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Publication numberUS3728967 A
Publication typeGrant
Publication dateApr 24, 1973
Filing dateJun 13, 1969
Priority dateJun 13, 1969
Publication numberUS 3728967 A, US 3728967A, US-A-3728967, US3728967 A, US3728967A
InventorsHinkle C, Marquardt F
Original AssigneeUs Navy
Export CitationBiBTeX, EndNote, RefMan
External Links: USPTO, USPTO Assignment, Espacenet
Tri-pri three contact primer
US 3728967 A
The present invention discloses a balanced electrically initiated primer directed toward use in a cartridge having a conductive mix electrical primer but could also be used with bridgewire electrical primers. Dielectric material is placed around the explosive primer mix, forming a capacitor configuration which prevents inadvertent initiation of the electroexplosive device.
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Description  (OCR text may contain errors)

United States Patent 1191 Hinklle et a1.

1 11 3,728,967 14 1 Apr. 24,1973

[5 1 TRl-PRI THREE CONTACT PRIMER 3,320,889 5/1967 HOltZ ..102/28 x D 3,333,538 7/1967 Schnettler ..102/28 [75] Inventors. Charles J. Hmkle, Fredencksburg, 3,363,565 1/1968 Walther 102/46 X5 4 f Mal'quardt, Alexan- 3,524,408 1/1968 Pierson ..102/28 r1a, a.

FOREIGN PATENTS OR APPLI AT! [73] Assignee: The United States of America as C 0N8 represented b th Secretary f th 805,118 11/1958 Great Britain ..102/46 Navy Primary ExaminerRobert F. Stahl [22] Flled: June 1969 Attorney-Edgar J. Brower, Arthur L. Brarming, [21] APPL NuZ 835,896 Thomas 0. Watson, Jr. and Jack C. Berenzweig [57] ABSTRACT [52] U.S.Cl ..102/46 I 5 l 1 int Cl Fnb 9/08 The present mvennon discloses a balanced electrically [58] Fie'ld 28 702 initiated primer directed toward use in a cartridge having a conductive mix electrical primer but could also be used with bridgewire electrical primers. [56] References Cited Dielectric material is placed around the explosive UNITED STATES PATENTS primer mix, forming a capacitor configuration which prevents inadvertent initiation of the electroexplosive 319.628 6/1885 Russell ..102/46 deviw 3,196,041 7/1965 McNulty et al... .102/28 X 3,308,758 3/1967 Stadler et al. 102/28 2 Claims, 4 Drawing Figures A. I v \8 a J. I r J a Pmmm wn y L 3.728.967 sum 1 [IF 2 INVENTORS CHARLES J. Hl/V/(LE FRANK R. MAROUARDT ATTORNEY TlRlI-PIRI THREE CONTACT PRIMER STATEMENT OF GOVERNMENT INTEREST The invention described herein may be manufactured and used by or for the Government of the United States of America for governmental purposes without the payment of any royalties thereon or therefor.

BACKGROUND OF THE INVENTION Field of the Invention The present invention relates to electrically initiated primers and, more particularly, to improved safety devices to prevent electrically initiated ammunition from being inadvertently actuated by radio frequency energy.

Description of the Prior Art Electrically initiated primers, both the conductive mix and wire bridge varieties, are vulnerable to initiation by inadvertent application of stray energy. The commonly used configuration of devices known as the unbalanced configuration, having a single hot terminal and a case ground return, are more susceptible to initiation by stray energy than are those having firing circuits isolated from ground. Those devices having a single hot terminal are particularly susceptible to stray energy initiation because of the unbalanced electrical configuration and low energy requirements for firing. In the case of wire bridge devices the problem is ameliorated by designs requiring large amounts of energy for their functioning. The problem of suitable protection for conductive mix devices has never been adequately solved. Radio frequency filters and shielding are commonly used methods of preventing inadvertent initiation electroexplosive devices. These methods cannot ordinarily be successfully applied to small individual devices such as gun cartridges, while at the same time permitting ready handling and utilization. During handling of these items the only protection ordinarily provided is that afforded by the energy requirement of the device itself and the care and attention given by handling personnel, directed toward avoiding accidental contact with the hot terminal of electroexplosive device. I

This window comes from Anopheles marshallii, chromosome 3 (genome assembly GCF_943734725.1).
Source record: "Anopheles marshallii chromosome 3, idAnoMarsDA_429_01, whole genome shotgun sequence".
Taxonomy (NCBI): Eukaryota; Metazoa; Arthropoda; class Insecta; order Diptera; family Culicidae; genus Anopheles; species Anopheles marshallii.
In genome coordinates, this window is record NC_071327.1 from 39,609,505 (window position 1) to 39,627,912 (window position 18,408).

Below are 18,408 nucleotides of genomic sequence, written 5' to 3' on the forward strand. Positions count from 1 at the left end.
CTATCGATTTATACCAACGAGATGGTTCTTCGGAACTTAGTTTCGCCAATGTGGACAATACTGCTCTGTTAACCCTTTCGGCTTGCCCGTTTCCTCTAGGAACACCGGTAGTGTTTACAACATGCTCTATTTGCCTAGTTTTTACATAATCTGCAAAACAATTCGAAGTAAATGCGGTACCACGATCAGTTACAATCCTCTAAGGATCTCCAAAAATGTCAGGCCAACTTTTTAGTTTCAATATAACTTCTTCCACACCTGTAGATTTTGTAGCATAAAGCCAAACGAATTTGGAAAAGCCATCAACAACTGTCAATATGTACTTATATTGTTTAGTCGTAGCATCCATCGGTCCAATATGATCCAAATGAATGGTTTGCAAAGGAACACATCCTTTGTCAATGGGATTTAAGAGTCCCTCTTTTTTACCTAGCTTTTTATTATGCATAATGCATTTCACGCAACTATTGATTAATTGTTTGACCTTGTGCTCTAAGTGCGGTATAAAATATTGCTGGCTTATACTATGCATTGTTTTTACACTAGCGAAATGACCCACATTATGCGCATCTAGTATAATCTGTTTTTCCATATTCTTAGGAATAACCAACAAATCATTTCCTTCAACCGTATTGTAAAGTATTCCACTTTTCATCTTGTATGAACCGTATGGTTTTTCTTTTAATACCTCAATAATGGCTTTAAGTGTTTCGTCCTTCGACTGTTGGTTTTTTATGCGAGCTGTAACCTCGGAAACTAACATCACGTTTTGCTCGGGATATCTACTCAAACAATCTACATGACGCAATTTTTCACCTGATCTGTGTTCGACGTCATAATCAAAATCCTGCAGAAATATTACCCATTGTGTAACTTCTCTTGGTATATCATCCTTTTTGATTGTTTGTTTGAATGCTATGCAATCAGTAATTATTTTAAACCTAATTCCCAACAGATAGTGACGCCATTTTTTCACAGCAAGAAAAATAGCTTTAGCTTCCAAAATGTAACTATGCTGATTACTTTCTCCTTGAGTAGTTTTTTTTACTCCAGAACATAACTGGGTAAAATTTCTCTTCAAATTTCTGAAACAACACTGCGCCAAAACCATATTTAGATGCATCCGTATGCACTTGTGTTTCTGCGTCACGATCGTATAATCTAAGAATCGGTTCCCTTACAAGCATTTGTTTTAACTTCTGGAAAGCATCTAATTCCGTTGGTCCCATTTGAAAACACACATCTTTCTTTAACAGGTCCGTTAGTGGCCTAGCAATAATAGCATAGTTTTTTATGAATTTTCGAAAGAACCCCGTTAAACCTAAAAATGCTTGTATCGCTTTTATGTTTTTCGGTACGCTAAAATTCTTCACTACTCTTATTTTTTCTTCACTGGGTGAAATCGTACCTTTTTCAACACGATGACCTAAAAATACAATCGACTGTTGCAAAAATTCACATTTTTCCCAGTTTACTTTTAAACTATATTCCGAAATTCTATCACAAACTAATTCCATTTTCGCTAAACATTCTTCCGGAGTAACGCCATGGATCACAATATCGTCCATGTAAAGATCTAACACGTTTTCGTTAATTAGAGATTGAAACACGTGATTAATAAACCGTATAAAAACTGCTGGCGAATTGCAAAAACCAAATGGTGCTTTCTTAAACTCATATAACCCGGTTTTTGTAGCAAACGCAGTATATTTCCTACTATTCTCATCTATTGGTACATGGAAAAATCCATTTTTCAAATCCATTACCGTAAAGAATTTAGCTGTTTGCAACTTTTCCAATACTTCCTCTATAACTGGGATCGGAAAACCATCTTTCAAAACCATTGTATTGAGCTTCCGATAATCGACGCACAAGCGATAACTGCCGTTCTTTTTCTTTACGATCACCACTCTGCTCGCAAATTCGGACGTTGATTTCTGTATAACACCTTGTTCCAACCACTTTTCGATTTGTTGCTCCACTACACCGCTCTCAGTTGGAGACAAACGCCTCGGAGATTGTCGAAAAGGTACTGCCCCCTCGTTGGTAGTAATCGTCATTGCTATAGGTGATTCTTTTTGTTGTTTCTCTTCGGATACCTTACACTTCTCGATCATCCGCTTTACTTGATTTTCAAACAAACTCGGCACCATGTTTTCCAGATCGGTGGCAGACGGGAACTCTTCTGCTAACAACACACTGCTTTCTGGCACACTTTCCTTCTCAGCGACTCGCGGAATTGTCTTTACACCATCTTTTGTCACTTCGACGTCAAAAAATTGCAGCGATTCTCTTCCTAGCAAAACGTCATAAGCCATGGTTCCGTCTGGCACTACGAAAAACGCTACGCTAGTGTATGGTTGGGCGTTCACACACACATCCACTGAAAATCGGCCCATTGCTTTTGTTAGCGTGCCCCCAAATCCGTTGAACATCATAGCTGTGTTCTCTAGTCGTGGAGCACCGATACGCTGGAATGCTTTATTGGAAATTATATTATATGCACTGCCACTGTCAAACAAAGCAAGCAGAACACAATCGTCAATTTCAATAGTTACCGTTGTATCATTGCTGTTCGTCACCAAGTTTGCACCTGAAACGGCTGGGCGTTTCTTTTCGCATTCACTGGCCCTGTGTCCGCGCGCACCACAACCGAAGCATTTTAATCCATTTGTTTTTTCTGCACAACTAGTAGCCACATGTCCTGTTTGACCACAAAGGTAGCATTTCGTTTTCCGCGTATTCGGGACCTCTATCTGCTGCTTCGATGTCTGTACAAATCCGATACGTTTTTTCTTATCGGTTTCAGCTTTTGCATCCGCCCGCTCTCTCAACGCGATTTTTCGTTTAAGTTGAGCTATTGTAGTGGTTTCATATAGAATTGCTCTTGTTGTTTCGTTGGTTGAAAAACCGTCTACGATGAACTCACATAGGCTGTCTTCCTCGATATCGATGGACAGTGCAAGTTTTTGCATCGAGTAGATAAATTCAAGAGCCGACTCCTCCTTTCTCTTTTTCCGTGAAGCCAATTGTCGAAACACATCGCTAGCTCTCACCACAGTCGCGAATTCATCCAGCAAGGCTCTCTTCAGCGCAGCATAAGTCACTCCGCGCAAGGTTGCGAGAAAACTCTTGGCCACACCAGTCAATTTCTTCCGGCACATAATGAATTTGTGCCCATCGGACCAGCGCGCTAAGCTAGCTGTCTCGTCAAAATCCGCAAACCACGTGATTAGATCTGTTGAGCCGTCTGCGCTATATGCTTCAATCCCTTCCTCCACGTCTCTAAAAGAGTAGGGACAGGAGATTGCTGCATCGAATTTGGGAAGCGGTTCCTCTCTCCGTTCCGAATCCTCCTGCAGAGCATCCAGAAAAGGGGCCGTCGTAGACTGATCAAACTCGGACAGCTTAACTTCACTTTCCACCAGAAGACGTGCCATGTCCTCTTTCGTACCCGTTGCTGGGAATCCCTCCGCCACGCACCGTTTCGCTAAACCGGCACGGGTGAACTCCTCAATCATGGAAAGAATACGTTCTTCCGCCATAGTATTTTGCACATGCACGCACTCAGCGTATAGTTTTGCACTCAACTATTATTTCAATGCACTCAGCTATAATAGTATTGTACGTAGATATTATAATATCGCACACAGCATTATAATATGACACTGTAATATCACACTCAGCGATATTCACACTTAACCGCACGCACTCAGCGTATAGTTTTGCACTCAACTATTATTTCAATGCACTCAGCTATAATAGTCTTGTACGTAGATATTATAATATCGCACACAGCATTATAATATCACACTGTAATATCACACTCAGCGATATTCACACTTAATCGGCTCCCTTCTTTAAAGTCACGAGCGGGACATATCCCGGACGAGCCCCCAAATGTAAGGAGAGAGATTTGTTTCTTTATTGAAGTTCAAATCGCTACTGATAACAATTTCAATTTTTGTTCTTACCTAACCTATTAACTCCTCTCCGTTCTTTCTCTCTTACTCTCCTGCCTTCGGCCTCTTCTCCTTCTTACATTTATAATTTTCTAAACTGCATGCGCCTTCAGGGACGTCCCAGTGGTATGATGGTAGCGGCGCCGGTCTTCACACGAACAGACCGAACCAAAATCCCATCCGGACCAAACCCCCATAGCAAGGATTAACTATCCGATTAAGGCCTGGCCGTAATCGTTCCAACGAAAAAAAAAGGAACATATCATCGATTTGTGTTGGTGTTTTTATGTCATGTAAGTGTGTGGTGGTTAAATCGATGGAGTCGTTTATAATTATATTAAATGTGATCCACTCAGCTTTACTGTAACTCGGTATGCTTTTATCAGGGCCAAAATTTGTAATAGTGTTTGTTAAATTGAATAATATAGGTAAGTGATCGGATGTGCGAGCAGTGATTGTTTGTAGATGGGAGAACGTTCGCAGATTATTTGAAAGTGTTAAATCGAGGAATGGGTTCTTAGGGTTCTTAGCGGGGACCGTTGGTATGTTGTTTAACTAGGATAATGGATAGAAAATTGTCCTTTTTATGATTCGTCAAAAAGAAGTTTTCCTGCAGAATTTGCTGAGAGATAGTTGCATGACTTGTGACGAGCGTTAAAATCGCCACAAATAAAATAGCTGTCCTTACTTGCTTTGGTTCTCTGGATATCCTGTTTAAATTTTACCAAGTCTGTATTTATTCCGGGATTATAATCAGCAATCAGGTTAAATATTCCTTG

SUMMARY OF THE INVENTION The concentric arrangement of the dielectric and the isolation of the conductive mix from ground of the disclosed invention produces a near ideal capacitor. The use of this primer eliminates the need for radio hazard shielding presently used and minimizes the electromagnetic hazard in removing loaded cartridges from a jammed gun.

It is therefore an object of the present invention to provide a balanced electrical initiator.

A further object of the present invention is the provision of an electrical initiator which does not require any external shielding means.

A further object of the present invention is to provide an initiator which is immune to inadvertent actuation by radio frequency energy.

Other objects, advantages and novel features of the present invention will become apparent from the fol lowing detailed description of the invention when considered in conjunction with the accompanying drawings. I

BRIEF DESCRIPTION OF THE DRAWINGS FIG. l is a greatly enlarged view in section of the detonator device of the instant invention in accordance with a preferred embodiment thereof;

FIG. 2 illustrates an end section of the device in FIG.

FIG. 3 shows the electrical schematic circuit of the device in FIG. I; and

FIG. 4 shows an alternative embodiment of the device wherein mechanical or electrical detonation is utilized.

DESCRIPTION OF THE PREFERRED EMBODIMENT Referring now to the drawings wherein like reference characters designate like or corresponding parts throughout the several views, there is shown in FIG. I, which illustrates the preferred embodiment, a threecontact primer having an open ended cylindrical dielectric insulator 3 enclosing an explosive mix 6. Insulator 3 is partially enclosed by a U-shaped conducting ring sleeve assembly 4. The second opening of insulator 3 is closed by conducting button 7. The capsule formed by ring sleeve 4 and button 7 is enclosed by a second dielectric insulator 5 having a lower dielectric constant than insulator 3. This completely electrically insulates the capsule from the cartridge case 8 into which it is inserted.